EJC Vol. 92 Supplement 3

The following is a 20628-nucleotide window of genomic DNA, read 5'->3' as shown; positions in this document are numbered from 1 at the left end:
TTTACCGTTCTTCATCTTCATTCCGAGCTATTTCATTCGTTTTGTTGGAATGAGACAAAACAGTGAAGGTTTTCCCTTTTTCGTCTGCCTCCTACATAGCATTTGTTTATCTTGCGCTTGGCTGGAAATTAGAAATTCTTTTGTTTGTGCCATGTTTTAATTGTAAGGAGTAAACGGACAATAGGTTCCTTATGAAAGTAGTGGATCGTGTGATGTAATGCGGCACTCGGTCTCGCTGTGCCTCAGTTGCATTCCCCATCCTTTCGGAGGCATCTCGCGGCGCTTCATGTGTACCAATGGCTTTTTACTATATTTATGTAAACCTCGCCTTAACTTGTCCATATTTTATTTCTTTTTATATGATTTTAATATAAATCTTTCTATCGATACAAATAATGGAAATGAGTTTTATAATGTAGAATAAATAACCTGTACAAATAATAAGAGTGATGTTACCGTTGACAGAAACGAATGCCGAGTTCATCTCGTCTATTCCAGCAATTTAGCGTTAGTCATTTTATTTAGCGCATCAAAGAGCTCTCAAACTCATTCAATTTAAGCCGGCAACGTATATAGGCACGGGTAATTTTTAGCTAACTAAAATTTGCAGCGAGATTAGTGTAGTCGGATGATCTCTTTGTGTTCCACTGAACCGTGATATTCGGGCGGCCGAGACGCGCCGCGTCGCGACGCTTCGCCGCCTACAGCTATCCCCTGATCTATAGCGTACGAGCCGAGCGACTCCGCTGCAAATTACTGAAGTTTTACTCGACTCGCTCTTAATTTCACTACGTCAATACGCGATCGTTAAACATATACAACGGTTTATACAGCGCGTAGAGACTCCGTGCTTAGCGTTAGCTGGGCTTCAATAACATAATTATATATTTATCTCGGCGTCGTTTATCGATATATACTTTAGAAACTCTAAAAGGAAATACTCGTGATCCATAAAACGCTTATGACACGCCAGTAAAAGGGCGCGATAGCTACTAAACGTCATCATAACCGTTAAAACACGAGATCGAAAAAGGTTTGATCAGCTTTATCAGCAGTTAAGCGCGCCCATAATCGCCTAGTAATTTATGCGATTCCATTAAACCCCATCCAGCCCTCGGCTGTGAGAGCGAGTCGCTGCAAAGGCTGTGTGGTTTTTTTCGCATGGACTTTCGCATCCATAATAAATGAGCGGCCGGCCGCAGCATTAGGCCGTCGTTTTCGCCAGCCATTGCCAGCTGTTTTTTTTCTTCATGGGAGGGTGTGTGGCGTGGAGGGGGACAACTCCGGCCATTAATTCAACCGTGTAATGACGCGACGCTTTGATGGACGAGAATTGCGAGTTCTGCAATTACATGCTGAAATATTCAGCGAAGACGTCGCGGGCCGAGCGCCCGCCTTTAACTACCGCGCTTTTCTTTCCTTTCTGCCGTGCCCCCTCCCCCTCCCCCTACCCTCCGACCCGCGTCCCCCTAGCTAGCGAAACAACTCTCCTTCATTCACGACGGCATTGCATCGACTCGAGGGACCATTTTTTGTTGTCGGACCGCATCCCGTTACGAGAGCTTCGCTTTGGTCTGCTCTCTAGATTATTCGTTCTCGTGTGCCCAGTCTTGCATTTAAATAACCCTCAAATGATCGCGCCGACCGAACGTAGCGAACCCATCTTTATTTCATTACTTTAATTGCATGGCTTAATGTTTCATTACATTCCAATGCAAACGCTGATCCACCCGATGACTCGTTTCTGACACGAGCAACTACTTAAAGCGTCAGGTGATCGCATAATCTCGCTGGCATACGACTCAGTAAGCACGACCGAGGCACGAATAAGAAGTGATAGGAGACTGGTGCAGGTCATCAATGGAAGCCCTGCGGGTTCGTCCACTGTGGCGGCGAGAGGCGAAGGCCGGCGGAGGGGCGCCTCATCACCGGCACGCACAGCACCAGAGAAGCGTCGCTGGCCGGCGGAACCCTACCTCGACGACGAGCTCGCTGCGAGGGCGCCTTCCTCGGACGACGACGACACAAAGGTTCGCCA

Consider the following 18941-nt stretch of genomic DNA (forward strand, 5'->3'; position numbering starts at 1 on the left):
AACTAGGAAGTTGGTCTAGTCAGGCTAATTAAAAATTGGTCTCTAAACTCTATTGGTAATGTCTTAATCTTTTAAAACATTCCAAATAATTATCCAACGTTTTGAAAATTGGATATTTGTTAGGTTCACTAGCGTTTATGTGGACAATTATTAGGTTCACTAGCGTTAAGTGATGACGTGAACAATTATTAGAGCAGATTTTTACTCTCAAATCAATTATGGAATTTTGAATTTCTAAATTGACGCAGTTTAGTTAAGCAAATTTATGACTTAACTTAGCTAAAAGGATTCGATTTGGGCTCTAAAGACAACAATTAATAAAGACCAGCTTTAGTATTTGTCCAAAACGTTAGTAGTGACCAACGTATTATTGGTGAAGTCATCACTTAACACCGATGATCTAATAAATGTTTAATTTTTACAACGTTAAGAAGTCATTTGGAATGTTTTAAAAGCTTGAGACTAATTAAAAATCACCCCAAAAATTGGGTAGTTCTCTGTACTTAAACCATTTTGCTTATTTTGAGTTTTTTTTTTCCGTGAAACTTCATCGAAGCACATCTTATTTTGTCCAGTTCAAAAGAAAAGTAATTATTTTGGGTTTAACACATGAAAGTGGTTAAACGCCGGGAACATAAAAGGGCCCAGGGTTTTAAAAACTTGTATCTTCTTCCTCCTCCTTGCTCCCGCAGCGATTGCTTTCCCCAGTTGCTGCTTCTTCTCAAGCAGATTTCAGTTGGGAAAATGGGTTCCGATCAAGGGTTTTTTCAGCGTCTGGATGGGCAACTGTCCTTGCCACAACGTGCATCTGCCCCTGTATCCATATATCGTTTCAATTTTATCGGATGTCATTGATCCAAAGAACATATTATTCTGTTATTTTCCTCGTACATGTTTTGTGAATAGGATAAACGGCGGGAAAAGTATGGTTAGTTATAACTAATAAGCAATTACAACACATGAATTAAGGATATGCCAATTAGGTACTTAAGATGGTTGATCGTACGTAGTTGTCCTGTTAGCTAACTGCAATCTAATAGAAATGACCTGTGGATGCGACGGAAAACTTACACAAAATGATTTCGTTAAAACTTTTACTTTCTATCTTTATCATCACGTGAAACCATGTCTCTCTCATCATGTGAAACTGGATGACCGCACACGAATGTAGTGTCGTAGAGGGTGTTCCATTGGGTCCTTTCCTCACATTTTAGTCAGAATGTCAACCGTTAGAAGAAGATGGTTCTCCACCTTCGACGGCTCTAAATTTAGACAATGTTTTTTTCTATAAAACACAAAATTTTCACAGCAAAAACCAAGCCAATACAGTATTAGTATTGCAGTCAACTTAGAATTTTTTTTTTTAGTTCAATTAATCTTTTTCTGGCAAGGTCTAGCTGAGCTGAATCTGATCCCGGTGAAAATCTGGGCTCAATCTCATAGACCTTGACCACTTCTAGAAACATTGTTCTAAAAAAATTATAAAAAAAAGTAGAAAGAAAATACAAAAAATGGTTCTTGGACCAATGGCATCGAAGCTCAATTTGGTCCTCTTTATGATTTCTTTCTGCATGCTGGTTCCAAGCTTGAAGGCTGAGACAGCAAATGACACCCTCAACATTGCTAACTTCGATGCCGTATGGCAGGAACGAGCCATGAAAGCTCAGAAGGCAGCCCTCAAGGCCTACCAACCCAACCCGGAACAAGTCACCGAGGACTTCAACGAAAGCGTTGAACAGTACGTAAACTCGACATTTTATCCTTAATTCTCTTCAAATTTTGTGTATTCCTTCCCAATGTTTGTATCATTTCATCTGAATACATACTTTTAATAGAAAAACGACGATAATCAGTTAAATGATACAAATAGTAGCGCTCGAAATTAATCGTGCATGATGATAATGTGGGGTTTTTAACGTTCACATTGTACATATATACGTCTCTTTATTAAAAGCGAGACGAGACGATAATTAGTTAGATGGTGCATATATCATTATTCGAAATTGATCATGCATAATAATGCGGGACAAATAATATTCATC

Conclusions: Hypofractionated VMAT treatment with SIB after breast conservative surgery in patients undergone adjuvant systemic therapy was safe and well tolerated in terms of acute and early late settings. Cosmetic results were also good or excellent in the most of patients. Long-term follow- up data are needed to assess late toxicity and clinical outcomes. No conflict of interest 229 (PB-024) Poster Acute toxicity and quality of life in breast cancer patients treated by radiotherapy – results from the REQUITE multi-centre cohort study T. Rattay 1 , K. Johnson 1 , D. Azria 2 , J. Chang-Claude 3 , S. Davidson 4 , A. Dunning 5 , D. De Ruysscher 6 , S. Gutierrez-Enriquez 7 , P. Lambin 6 , T. Rancati 8 , B. Rosenstein 9 , P. Seibold 10 , R.P. Symonds 1 , R. Valdagni 8 , A. Vega 11 , L. Veldeman 12 , A. Webb 13 , F. Wenz 14 , C. West 15 , C. Talbot 13 . 1 University of Leicester, Leicester Cancer Research Centre, Leicester, United Kingdom; 2 ICM Institut du Cancer, Radiotherapy, Montpellier, France; 3 DKFZ German Cancer Research Centre, Epidemiology of Cancer, Heidelberg, Germany; 4 The Christie Hospital NHS Foundation Trust, Radiotherapy, Manchester, United Kingdom; 5 University of Cambridge, Centre for Cancer Genetic Epidemiology, Cambridge, United Kingdom; 6 Maastro Clinic, Radiotherapy, Maastricht, Netherlands; 7 Vall d ’ Hebron Institute of Oncology, Oncogenetics, Barcelona, Spain; 8 Fondazione IRCCS Istituto Nazionale dei Tumori, Prostate Cancer Program, Milan, Italy; 9 Icahn School of Medicine at Mount Sinai, Radiation Oncology, New York City, United Kingdom; 10 DKFZ German Cancer Research Institute, Epidemiology of Cancer, Heidelberg, Germany; 11 Fundacion Publica Galega Medicina Xenomica, Genomic Medicine, Santiago de Compostela, Spain; 12 University Hospital of Gent, Radiotherapy, Gent, Belgium; 13 University of Leicester, Genetics and Genome Biology, Leicester, United Kingdom; 14 University Medical Centre Mannheim, Radiotherapy, Mannheim, Germany; 15 University of Manchester, Division of Cancer Sciences, Manchester, United Kingdom Background: Although patient-reported outcomes (PROs) to assess health- related quality-of-life (QoL) are increasingly incorporated in radiotherapy trials, QoL in the acute period following treatment remains under-reported. This study assessed the relationship between QoL in the acute treatment phase with acute radiotherapy toxicity and patient and treatment variables in breast cancer patients. Methods: Breast cancer patients (n = 2,071) were recruited following breast-conserving surgery across eight centres in Europe and North America into a multicentre prospective cohort study (www.requite.eu ). Treatment data, toxicity scored according to CTCAE v4.0, and PROs from EORTC- QLQ-C30 and – B23 were available for 1,750 patients at baseline and on completion of radiotherapy. Association of worsening QoL ( ≥ 10 point change from baseline, dichotomised) with acute toxicity, patient and treatment variables was investigated using mixed effects logistic regression. Results: By the end of radiotherapy, 24.2% of patients experienced ≥ grade 2 erythema, 31.6% ≥ grade 1 oedema, and 9.5% were affected by acute desquamation (skin loss). Overall QoL (global health status), fatigue, pain, and breast symptoms worsened significantly compared to baseline. Worsening breast symptoms were significantly associated with acute erythema (OR 1.74, 95% CI 1.43 – 2.18), acute desquamation (1.77, 1.18 – 2.67), radiotherapy dose including boost (1.04, 1.02 – 1.06 per Gy BED), and alcohol use (1.31, 1.04 – 1.64), while worsening pain was associated with acute erythema (1.24, 1.03 – 1.50) and increasing BMI (1.04, 1.02 – 1.06 per unit BMI). There was no significant association of any acute toxicity endpoint with worsening global health status or fatigue. Worsening QoL (global health status) was associated with chemotherapy (1.77, 1.29 – 2.44), while alcohol use was inversely associated (0.62, 0.46 – 0.82). Worsening fatigue was associated with increasing BMI (1.02, 1.00 – 1.05) and alcohol use (1.32, 1.06 – 1.65) in this cohort. Conclusions: Management of early toxicities that affect breast-specific symptoms and pain may improve QoL during radiotherapy. Overall QoL (global health status) and fatigue during breast radiotherapy is likely to be influenced by a range of non-radiotherapy treatment and patient factors. No conflict of interest 230 (PB-025) Poster What is the effect of axillary treatment and irradiated volumes on patient reported outcome measures in breast cancer patients? M. Gregorowitsch 1 , H. Verkooijen 2 , N. Fuhler 1 , D. Young Afat 1 , A. Kotte 1 , A. Houweling 1 , D. Van den Bongard 1 . 1 UMC Utrecht, Radiotherapy, Utrecht, Netherlands; 2 UMC Utrecht, Imaging Division, Utrecht, Netherlands In breast cancer patients with limited sentinel lymph node involvement, axillary lymph node dissection (ALND) is replaced by axillary radiotherapy (RT), in order to reduce the risk of upper-body morbidity without compromising breast cancer recurrence rates. Radiation, however can also cause morbidity, the extent of which depends on the irradiated target volumes. We compared patient reported outcome measures (PROs) before, during and after RT according to the extent of axillary treatment. This study was conducted within the UMBRELLA cohort, i.e. prospective observational cohort including breast cancer patients indicated to receive post-operative RT at the department of Radiation Oncology at the University Medical Center Utrecht. PROs (arm symptoms and quality of life (QOL)) were assessed with the EORTC QLQ-C30/BR23 before start of RT at 3 months and every 6 months thereafter for the course of 36 months. We compared PROs between treatment groups over time, using linear mixed models adjusting for age, time, type of surgery. Patients treated with local RT on the breast/chest wall (local RT), local RT with additional RT on level I and II of the axilla (local RT + level I-II) and local RT with axillary irradiation including axillary levels I-IV (local RT + level I-IV) were compared. The effect of ALND vs. axillary RT was assessed by comparing patients treated with ALND and local RT to patients with local RT + levels I-II/IV. Of the 1,065 eligible patients, 971 (91%) responded to at least one questionnaire and were selected. The majority of patients (78%) was diagnosed with a tumor up to 5cm (T1,T2) and 76% without lymph node involvement (N0). In total 74% (n = 715) of the patients were treated with local RT, 10% (n = 96) received local RT + axillary RT on level I-II and 16% (n = 160) received local RT + axillary RT on level I-IV. In the local RT group 58 (8%) patients received ALND and 82 (51%) in the local RT + level I-IV group. Arm symptoms in the local RT group were significant less common at 6, 12 and 18 months compared to the local RT + level I-II group. Compared to the local RT + level I-IV patients, arm symptoms of patients treated with local RT were also significant less common at baseline and 3 months. Arm symptoms were comparable in between patients who received local RT + level I-II and local RT + level I-IV. Patients treated with ALND and local RT reported significant more arm symptoms in the first 3 months compared to non-ALND patients treated with axillary RT (level I,II or level I-IV). QOL was similar between patients with ALND + local RT and non-ALND patients treated with axillary RT. Arm symptoms were more common after ALND followed by local RT compared to patients with axillary irradiation only at 3 months after start of RT. Compared to local RT group only, locoregional RT groups reported more arm symptoms. However, this did not affect QOL. No conflict of interest 231 (PB-026) Poster Short-term efficacy and toxicity after single dose ablative pre-operative partial breast radiotherapy J. Vasmel 1 , R. Charaghvandi 1 , A. Houweling 1 , M. Philippens 1 , P. Van Diest 2 , G. Van Leeuwen 3 , J. Van Gorp 4 , A. Witkamp 5 , C. Van der Pol 5 , R. Koelemij 6 , A. Doeksen 6 , E. Theunissen 6 , T. Van Dalen 7 , E. Van der Wall 8 , I. Van Dam 1 , W. Veldhuis 9 , H. Verkooijen 10 , D. Van den Bongard 1 . 1 UMC Utrecht, Radiation oncology, Utrecht, Netherlands; 2 UMCUtrecht, Pathology, Utrecht, Netherlands; 3 st. Antonius, Pathology, Nieuwegein, Netherlands; 4 Diakonessenhuis, Pathology, Utrecht, Netherlands; 5 UMC Utrecht, Surgery, Utrecht, Netherlands; 6 st. Antonius, Surgery, Nieuwegein, Netherlands; 7 Diakonessenhuis, Surgery, Utrecht, Netherlands; 8 UMC Utrecht, Medical Oncology, Utrecht, Netherlands; 9 UMC Utrecht, Radiology, Utrecht, Netherlands; 10 UMC Utrecht, Imaging Division, Utrecht, Netherlands Background: To evaluate feasibility of single dose ablative pre-operative partial breast radiotherapy (RT) in patients with low-risk breast cancer. Material and Methods: Women with low-risk breast cancer were included in a pre-operative partial breast RT trial with pathologic complete response (pCR) as primary outcome. Patients with unifocal tumors T1 – 2(max 3cm) and negative sentinel node, fulfilling the ESTRO criteria for partial breast RT, underwent single dose ablative partial breast RT(1×20/15Gy to tumor/tumor bed) followed by breast-conserving surgery (BCS) after 6 months. Treatment-induced toxicity was scored according to Common Terminology Criteria for Adverse Events (CTCAE) 4.03. Quality of Life (QoL), anxiety and depression were evaluated by validated questionnaires at baseline, at 6 and 12 months after RT. Cosmetic questionnaires were filled out at the same intervals and at 2 months following RT. Results: Between January 2015 and January 2017, 15 patients were treated with single dose ablative pre-operative partial breast RT. Two patients received additional neoadjuvant hormonal therapy. Median follow-up was 12 months (range 9 – 24 months). In 5 patients(33%) pCR was observed, in 5 patients(33%) near pCR. Transient RT-induced grade 2 toxicity was seen in 3 patients. One patient developed postoperative wound infection (table 1). European Journal of Cancer 92, Suppl. 3 (2018) S17 – S160 S60 Abstracts, EBCC 11 Poster Session (Thursday, 22 March 2018)